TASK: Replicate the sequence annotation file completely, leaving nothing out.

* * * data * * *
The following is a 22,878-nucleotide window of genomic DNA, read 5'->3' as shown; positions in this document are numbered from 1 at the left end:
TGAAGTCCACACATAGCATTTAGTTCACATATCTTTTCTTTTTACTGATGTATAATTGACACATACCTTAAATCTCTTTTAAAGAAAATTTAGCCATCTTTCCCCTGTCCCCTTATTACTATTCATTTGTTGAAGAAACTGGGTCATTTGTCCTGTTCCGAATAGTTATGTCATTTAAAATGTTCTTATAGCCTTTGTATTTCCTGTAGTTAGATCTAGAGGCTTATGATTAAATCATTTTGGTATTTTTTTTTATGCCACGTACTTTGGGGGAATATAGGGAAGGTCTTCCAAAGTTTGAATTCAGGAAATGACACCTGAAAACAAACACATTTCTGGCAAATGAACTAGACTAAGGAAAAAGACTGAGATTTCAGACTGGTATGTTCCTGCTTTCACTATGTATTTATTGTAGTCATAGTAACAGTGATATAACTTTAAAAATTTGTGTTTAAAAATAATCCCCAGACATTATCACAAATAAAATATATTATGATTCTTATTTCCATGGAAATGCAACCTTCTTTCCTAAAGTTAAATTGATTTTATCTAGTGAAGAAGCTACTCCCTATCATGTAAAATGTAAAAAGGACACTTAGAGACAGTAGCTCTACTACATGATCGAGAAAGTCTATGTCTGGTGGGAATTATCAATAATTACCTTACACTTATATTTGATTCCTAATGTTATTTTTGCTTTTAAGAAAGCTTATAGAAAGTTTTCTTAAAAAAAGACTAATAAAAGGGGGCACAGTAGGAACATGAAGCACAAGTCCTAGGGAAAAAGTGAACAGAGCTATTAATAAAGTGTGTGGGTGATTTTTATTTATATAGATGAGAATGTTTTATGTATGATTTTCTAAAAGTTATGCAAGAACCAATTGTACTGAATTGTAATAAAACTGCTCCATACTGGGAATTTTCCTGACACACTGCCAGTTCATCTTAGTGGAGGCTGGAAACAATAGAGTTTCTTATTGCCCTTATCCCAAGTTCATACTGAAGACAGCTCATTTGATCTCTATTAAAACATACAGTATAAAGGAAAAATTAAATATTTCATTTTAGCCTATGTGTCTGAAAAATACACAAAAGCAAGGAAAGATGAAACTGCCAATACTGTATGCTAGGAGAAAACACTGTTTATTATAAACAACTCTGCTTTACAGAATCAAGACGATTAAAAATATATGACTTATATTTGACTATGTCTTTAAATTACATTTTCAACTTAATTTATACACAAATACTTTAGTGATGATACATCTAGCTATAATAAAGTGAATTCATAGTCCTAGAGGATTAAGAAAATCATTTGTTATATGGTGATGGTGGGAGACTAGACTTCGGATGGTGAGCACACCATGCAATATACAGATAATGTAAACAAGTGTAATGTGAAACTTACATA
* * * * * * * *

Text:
The following is a 22,878-nucleotide window of genomic DNA, read 5'->3' as shown; positions in this document are numbered from 1 at the left end:
TGAAGTCCACACATAGCATTTAGTTCACATATCTTTTCTTTTTACTGATGTATAATTGACACATACCTTAAATCTCTTTTAAAGAAAATTTAGCCATCTTTCCCCTGTCCCCTTATTACTATTCATTTGTTGAAGAAACTGGGTCATTTGTCCTGTTCCGAATAGTTATGTCATTTAAAATGTTCTTATAGCCTTTGTATTTCCTGTAGTTAGATCTAGAGGCTTATGATTAAATCATTTTGGTATTTTTTTTTATGCCACGTACTTTGGGGGAATATAGGGAAGGTCTTCCAAAGTTTGAATTCAGGAAATGACACCTGAAAACAAACACATTTCTGGCAAATGAACTAGACTAAGGAAAAAGACTGAGATTTCAGACTGGTATGTTCCTGCTTTCACTATGTATTTATTGTAGTCATAGTAACAGTGATATAACTTTAAAAATTTGTGTTTAAAAATAATCCCCAGACATTATCACAAATAAAATATATTATGATTCTTATTTCCATGGAAATGCAACCTTCTTTCCTAAAGTTAAATTGATTTTATCTAGTGAAGAAGCTACTCCCTATCATGTAAAATGTAAAAAGGACACTTAGAGACAGTAGCTCTACTACATGATCGAGAAAGTCTATGTCTGGTGGGAATTATCAATAATTACCTTACACTTATATTTGATTCCTAATGTTATTTTTGCTTTTAAGAAAGCTTATAGAAAGTTTTCTTAAAAAAAGACTAATAAAAGGGGGCACAGTAGGAACATGAAGCACAAGTCCTAGGGAAAAAGTGAACAGAGCTATTAATAAAGTGTGTGGGTGATTTTTATTTATATAGATGAGAATGTTTTATGTATGATTTTCTAAAAGTTATGCAAGAACCAATTGTACTGAATTGTAATAAAACTGCTCCATACTGGGAATTTTCCTGACACACTGCCAGTTCATCTTAGTGGAGGCTGGAAACAATAGAGTTTCTTATTGCCCTTATCCCAAGTTCATACTGAAGACAGCTCATTTGATCTCTATTAAAACATACAGTATAAAGGAAAAATTAAATATTTCATTTTAGCCTATGTGTCTGAAAAATACACAAAAGCAAGGAAAGATGAAACTGCCAATACTGTATGCTAGGAGAAAACACTGTTTATTATAAACAACTCTGCTTTACAGAATCAAGACGATTAAAAATATATGACTTATATTTGACTATGTCTTTAAATTACATTTTCAACTTAATTTATACACAAATACTTTAGTGATGATACATCTAGCTATAATAAAGTGAATTCATAGTCCTAGAGGATTAAGAAAATCATTTGTTATATGGTGATGGTGGGAGACTAGACTTCGGATGGTGAGCACACCATGCAATATACAGATAATGTAAACAAGTGTAATGTGAAACTTACATA